Her prosecutors also brought a series of evidence in the form of her supposed love letters (also known as the Casket Letters) with second husband Hepburn as proof of her infidelity and murder. In the course of her trial, Mary was moved from one castle to another. Perhaps the essence of doing this was to prevent her from plotting her escape.
On October 16, 1586, Mary was found guilty at the trial held at Fotheringhay under the charges of plotting to kill Elizabeth. She was sentenced to death on February 7, 1587. She appeared very calm and composed all throughout the proceeding.
Her country folks put up no resistance; neither did her son James VI of Scotland come to her defense. The tides in Scotland had shifted from a predominantly Catholic ruling class to one that was Protestant. James only officially protested against his mother’s captivity. But that was all. He refused antagonizing Elizabeth and the Protestants in England for fear that he could jeopardize his claim to the English crown.
On February 8, 1587, at the age of 44, Mary was beheaded at Fortheringay Castle, Northamptonshire, England. Through the course of the trial, as well as the sentencing, Queen Elizabeth decided to remain indifferent so as to save face in Scotland.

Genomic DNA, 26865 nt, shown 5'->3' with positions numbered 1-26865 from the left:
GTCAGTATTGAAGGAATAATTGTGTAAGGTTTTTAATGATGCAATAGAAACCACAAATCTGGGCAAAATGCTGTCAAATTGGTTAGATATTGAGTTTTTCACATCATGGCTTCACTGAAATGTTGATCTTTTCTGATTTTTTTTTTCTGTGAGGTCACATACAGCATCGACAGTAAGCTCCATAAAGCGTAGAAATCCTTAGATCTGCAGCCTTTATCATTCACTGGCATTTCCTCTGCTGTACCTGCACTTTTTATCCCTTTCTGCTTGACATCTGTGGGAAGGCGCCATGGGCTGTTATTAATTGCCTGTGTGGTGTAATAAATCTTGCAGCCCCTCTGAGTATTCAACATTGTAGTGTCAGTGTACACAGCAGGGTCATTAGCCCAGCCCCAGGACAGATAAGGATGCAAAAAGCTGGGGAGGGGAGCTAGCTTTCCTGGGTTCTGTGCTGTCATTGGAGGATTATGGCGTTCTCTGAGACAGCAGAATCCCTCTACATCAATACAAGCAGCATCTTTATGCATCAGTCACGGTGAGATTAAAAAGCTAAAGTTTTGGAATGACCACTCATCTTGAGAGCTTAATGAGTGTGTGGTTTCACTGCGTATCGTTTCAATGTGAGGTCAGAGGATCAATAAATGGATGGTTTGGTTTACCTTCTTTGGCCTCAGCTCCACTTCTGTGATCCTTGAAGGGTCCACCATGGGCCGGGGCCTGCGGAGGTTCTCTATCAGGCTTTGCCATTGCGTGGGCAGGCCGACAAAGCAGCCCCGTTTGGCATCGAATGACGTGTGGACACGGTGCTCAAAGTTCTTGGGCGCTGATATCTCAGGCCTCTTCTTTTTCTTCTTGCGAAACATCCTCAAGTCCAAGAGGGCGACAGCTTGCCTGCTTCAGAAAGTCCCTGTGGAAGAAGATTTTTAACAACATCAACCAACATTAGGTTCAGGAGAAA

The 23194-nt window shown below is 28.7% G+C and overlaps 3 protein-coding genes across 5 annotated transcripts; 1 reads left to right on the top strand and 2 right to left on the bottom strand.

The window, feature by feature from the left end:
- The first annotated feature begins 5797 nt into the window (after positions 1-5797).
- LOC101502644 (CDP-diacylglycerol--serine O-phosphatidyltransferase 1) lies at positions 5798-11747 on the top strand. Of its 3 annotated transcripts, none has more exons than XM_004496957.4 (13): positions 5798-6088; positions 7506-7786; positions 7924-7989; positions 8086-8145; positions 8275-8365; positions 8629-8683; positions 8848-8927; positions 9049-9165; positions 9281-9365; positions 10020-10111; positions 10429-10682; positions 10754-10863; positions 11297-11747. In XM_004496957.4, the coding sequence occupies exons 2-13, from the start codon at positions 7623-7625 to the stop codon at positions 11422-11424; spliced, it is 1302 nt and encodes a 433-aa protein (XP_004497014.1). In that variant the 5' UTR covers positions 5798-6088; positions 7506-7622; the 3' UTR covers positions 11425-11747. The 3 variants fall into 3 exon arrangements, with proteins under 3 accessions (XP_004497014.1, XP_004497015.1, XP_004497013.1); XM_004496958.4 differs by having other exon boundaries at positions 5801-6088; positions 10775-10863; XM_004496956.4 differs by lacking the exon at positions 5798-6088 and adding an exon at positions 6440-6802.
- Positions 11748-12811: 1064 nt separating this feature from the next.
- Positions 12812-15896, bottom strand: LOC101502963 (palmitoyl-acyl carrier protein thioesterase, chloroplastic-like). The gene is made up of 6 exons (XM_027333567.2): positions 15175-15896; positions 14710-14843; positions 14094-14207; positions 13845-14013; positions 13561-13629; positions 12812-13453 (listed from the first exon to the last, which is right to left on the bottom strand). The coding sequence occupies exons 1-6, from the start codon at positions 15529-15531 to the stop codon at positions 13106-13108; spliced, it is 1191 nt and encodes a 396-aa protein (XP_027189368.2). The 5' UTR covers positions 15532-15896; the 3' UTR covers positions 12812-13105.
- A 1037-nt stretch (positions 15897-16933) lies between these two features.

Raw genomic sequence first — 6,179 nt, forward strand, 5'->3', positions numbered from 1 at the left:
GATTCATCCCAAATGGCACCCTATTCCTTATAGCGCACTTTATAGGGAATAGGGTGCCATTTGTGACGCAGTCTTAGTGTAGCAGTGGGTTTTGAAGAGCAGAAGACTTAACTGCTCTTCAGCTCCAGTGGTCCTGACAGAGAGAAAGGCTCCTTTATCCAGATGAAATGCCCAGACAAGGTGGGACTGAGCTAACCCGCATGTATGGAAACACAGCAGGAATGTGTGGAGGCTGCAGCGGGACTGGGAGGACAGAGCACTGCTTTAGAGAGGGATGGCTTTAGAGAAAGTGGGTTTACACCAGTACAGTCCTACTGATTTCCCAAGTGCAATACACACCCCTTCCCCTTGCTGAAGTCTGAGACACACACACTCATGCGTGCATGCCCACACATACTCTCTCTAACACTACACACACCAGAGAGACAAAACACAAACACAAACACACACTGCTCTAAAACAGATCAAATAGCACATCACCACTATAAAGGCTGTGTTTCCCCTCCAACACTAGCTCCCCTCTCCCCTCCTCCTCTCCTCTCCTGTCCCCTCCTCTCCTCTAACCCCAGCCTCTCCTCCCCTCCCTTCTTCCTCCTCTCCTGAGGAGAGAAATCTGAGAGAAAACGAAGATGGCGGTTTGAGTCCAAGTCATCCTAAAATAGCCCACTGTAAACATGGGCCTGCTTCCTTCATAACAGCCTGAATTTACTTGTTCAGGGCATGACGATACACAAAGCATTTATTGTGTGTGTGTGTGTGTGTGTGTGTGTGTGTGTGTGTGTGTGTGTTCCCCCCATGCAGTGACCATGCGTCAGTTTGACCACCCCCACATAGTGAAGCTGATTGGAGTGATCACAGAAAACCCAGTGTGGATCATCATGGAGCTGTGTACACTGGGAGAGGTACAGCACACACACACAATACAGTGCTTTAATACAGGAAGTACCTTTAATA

In 1612, her son, King James I (then King of England and Scotland) laid Mary remains at Westminster Abbey.
Queen Mary’s Motivations and Legacy
Mary was never once considered weak. She lived in a time that saw national religions and allegiances shift very swiftly. She may have lacked the political acumen to rule and bring men in line, something her cousin, Elizabeth did so perfectly well. But who could blame her? She lost her dad at such an early age. Her first husband died when she was young. The odds were stuck against her right from childhood. Catholicism was simply on the decline in England and Scotland, and Mary was a Catholic.
Perhaps she could be described as a victim of her circumstances in the sense that male chauvinists in both England and Scotland did not wish her well ever since she occupied the Scottish throne.
On the other hand, she truly had a hand in her own undoing. She made some very terrible decisions. Disregarding the rumors and going ahead with the marriage to Hepburn. Certainly, such moves only added more fuel to the raging fire in her life. Had she lived in an earlier age in the future, Mary’s wits and openness to religious freedoms would have augured well for her. Sadly, she lived in a time and an environment that made it difficult for her to circumvent the ill fortunes that came storming her way.